Winter pause for thought

My article in the Jersey Evening Post 22 January 2020

Winter throws all sorts at us in Jersey: big winds and rain, less sunshine and shorter days, stuffy rooms and buses with steamed up windows, and more.

This means it’s harder to get outside, easier to catch lurking viruses and bacteria, and far too easy to carry on eating and drinking as if it were the Christmas season.

Some things are out of our control but, with some thought and planning, can be halted or reversed; if you find it’s easier said than done, then please seek help from therapists, groups or your doctor.

For poor health, what trumps poor diet, lack of exercise, or too much drinking and smoking is social isolation.

Social inclusion, however, can help turn health genes back on – and stop them switching off in the first place.

Ongoing events with the Good Companions, Women’s and Men’s groups, etc, along with new initiatives such as the Listening Lounge and Happy to Chat benches, are all going well; there are many more schemes and I’d like to see a simple, States-funded central directory of what’s out there to help Islanders.

In the meantime, if Google is not your thing, our excellent library, The Bridge and doctors’ surgeries are good places to ask.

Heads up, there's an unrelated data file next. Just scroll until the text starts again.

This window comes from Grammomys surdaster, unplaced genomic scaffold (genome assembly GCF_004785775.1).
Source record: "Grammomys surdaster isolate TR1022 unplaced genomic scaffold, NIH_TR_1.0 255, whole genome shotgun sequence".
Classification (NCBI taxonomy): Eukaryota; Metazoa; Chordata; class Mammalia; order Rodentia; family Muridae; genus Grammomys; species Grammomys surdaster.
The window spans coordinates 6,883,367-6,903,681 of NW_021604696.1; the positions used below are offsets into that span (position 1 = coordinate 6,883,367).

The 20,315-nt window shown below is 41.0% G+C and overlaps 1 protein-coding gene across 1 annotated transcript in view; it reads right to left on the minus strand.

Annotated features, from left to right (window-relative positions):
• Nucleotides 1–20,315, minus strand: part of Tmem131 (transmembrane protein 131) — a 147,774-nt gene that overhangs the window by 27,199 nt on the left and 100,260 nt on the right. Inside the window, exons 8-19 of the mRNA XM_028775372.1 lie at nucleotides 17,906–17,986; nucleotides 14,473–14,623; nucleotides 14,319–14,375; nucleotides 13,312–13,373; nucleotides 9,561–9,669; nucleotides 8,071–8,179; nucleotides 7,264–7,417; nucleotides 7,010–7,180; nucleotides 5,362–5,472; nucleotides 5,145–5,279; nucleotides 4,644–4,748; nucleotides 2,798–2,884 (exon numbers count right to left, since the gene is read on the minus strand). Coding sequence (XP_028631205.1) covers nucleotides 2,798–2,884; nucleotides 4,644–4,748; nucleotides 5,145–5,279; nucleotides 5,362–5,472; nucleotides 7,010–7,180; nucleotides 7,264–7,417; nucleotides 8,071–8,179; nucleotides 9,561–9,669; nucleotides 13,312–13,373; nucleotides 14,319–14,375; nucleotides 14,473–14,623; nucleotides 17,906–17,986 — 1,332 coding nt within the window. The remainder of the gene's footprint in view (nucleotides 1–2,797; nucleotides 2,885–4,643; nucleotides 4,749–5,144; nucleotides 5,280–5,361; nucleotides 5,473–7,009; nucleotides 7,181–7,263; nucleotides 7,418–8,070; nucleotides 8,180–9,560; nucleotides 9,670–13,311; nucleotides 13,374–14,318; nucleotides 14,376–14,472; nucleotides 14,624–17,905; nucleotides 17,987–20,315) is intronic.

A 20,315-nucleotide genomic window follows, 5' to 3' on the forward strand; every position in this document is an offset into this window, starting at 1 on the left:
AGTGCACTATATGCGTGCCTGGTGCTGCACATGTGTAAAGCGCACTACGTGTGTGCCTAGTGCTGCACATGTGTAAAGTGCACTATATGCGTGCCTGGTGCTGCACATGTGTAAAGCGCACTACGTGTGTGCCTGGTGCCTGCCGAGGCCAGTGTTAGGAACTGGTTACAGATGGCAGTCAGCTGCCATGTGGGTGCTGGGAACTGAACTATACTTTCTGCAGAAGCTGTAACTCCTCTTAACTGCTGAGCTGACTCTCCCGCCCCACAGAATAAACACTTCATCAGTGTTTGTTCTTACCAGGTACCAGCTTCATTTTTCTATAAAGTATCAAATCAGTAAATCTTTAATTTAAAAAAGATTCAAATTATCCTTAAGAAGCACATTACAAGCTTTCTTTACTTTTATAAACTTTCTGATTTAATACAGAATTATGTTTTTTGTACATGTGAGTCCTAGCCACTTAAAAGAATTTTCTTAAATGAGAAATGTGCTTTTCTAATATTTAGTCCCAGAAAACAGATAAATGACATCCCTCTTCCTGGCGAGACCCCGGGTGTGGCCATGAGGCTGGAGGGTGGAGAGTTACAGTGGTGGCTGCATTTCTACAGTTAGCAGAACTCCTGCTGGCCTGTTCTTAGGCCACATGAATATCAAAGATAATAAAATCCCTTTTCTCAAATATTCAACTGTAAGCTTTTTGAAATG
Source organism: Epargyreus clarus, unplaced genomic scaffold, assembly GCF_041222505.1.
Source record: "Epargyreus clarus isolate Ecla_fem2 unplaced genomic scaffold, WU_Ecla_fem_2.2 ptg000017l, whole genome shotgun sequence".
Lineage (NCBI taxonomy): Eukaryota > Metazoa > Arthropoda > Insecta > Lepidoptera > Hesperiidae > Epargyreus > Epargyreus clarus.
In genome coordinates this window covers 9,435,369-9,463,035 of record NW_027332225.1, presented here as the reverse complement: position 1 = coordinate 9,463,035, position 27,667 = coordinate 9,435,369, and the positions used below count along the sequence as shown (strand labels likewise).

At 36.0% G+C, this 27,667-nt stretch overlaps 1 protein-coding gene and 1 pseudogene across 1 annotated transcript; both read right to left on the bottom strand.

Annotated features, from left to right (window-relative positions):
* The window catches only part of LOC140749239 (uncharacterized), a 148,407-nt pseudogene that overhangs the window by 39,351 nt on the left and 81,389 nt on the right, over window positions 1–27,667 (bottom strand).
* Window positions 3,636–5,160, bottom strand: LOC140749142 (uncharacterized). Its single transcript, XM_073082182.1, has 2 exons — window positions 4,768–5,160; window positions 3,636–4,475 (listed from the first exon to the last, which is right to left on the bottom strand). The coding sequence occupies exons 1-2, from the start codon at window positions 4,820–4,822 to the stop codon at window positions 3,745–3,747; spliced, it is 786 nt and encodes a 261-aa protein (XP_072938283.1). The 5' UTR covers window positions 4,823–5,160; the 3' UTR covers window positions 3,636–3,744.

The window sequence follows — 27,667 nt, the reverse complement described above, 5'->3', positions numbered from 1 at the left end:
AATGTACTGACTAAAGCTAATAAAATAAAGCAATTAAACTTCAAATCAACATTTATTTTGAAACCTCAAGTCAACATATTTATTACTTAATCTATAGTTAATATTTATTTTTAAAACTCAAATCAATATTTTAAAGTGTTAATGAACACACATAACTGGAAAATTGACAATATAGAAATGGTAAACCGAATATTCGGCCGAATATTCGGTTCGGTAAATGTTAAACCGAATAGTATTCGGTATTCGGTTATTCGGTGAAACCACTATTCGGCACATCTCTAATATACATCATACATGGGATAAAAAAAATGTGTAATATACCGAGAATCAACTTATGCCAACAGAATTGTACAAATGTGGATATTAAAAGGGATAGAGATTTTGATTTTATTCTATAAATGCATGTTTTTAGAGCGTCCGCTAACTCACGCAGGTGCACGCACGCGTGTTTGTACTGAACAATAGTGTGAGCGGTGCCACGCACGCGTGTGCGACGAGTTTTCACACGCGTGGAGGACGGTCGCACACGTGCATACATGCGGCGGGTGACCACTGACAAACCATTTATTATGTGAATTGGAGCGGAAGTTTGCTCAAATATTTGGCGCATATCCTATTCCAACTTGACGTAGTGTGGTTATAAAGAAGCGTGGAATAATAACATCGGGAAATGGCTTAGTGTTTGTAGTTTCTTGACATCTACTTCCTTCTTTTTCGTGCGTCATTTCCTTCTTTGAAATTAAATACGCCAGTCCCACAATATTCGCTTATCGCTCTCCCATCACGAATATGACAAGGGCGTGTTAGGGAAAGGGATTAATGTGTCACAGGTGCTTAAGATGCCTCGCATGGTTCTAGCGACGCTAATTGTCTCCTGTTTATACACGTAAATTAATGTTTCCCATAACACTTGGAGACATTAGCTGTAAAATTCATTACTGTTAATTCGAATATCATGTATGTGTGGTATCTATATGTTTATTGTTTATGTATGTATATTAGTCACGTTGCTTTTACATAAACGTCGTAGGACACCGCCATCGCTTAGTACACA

Our hospital is cancelling some routine operations and asking people not to come to A&E unless it’s an emergency, because we are short of beds – something that regularly happens at this time of year, and the request makes sense.

However, we must ask why more people aren’t going to their GP instead of turning up at A&E and also wonder what will happen when the new hospital is (eventually) built – the one that’s planned to have fewer beds.

And, lastly, you may remember the Common Cold Unit, a research facility in Wiltshire that closed in 1989 after not finding a cure for the common cold.

They did some interesting studies, though; in one experiment, a volunteer was fitted with a device that emulated a runny nose. The fluid had an invisible dye that would show up under UV light.

The volunteer socialised with other volunteers, just as if they were at a cocktail party. After a while, the UV light was switched on…and the dye showed up on the upper bodies, heads and hands of everyone there, and on the furniture, doorknobs, bowls and glasses.

I’ll leave you to think on that.

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